Turkish contractors face bankruptcy, but pro-govt magnates continue to thrive
In the last 48 hours four Turkish construction giants with decades – in one case a half-century – of history have filed for bankruptcy protection. These were Palet Construction, a firm founded 52 years ago, Ceylan and Nuhoğlu, each more than 30 years in the business, and Nafia.
Ninety percent of Palet’s tenders are for public projects, worth a combined total of 660 million Turkish lira ($107 million).
Ali Babacan, the ruling Justice and Development Party (AKP)’s longest-serving deputy prime minister for economic and financial affairs, gave the plainest description of the problematic period faced by the construction sector in a searing piece of self-criticism in 2014, before leaving the party.
“Without producing anything ourselves, without earning it, we are using credit secured from abroad for luxury construction projects, shopping malls, luxury accommodation ... before long this is going to land Turkey in trouble,” said Babacan.
In fact, the gurus behind Turkish President Recep Tayyip Erdoğan and the AKP governments’ economic model based on construction, tenders and rent-seeking were found at none other than McKinsey, the U.S. consultancy firm employed amid much criticism last week to oversee Turkey’s economy.
McKinsey published an economic strategy report on Turkey in 2003 titled “Making the productivity and growth breakthrough,” and Erdoğan’s government began to implement its recommendations from March that year. Growth rose by 8.5 percent over the next decade, national income doubled, and jobs were created for more than 6 million people.
The construction sector was the backbone of McKinsey’s strategy, which recommended a rapid increase of funds for construction, infrastructure and particularly the housing market, the creation of a market for long-term mortgages and the establishment of an independent national body to regulate them.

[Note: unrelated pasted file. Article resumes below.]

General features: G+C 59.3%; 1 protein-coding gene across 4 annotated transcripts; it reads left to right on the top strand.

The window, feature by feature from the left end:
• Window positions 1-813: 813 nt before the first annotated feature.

It also advised the government to establish the necessary mechanisms for this system in the banking sector, to develop suitable plots of land for the coming construction, to provide government support to encourage new projects, and to remove legal obstructions preventing the construction of shopping malls.
The AKP has followed this plan to the letter, to the extent that even Erdoğan has been forced to admit that the rampant construction has barely left any green space in Istanbul besides cemeteries.
Public works, including what even the president calls “crazy” infrastructure projects, have been put out to tender under models that allow the contractor that builds the work to also manage it for a set period, during which time the government guarantees a certain level of income, often far higher than that generated by the project on its own.
The large incentives offered by the government to construction firms that won tenders for public works under these models means the Treasury is obliged to pay $35.5 billion to these firms over the next 20 to 30 years.
The fact that construction giants are now queuing up to file for bankruptcy protection is the clearest sign that the McKinsey model held to since 2003 has collapsed.
Turkey’s troubles have proven contagious even for foreign firms, such as the Italian construction company Astaldi, a firm active in Turkish public projects that was forced to seek bankruptcy protection due to Turkey’s economic maelstrom this year.
Astaldi had attempted to sell its 33 percent stake in the Yavuz Sultan Selim bridge in Istanbul, but, unable to do so, had to return to Rome to seek comprehensive credit protection to cover its global debt, worth $2.3 billion.
Together with its Turkish partners İçtaş, Astaldi has been guaranteed a daily income by the Turkish Treasury for 10 years for the bridge, equal to the value of fares – set at $3 plus tax – for 135,000 vehicles.
When the bridge opened in 2016, the lira rate was 2.95 to the dollar, and with tax that made 9.90 lira. Since then the lira has fallen to around 6 to the dollar.
When it made its application for bankruptcy protection, Astaldi told the court in Rome it was unable to find a buyer for its share in the bridge, which it had planned to sell to cover its debts, due to Turkey’s economic crisis and the lira’s loss in value.
In the end Goldman Sachs bought the Italian firm’s $2.3 billion debt. A plan will be prepared, aiming to begin debt repayments in 2020. And the Turkish Treasury, thanks to its deal with the crippled firm, will still have to pay hundreds of millions of dollars over the next 10 years.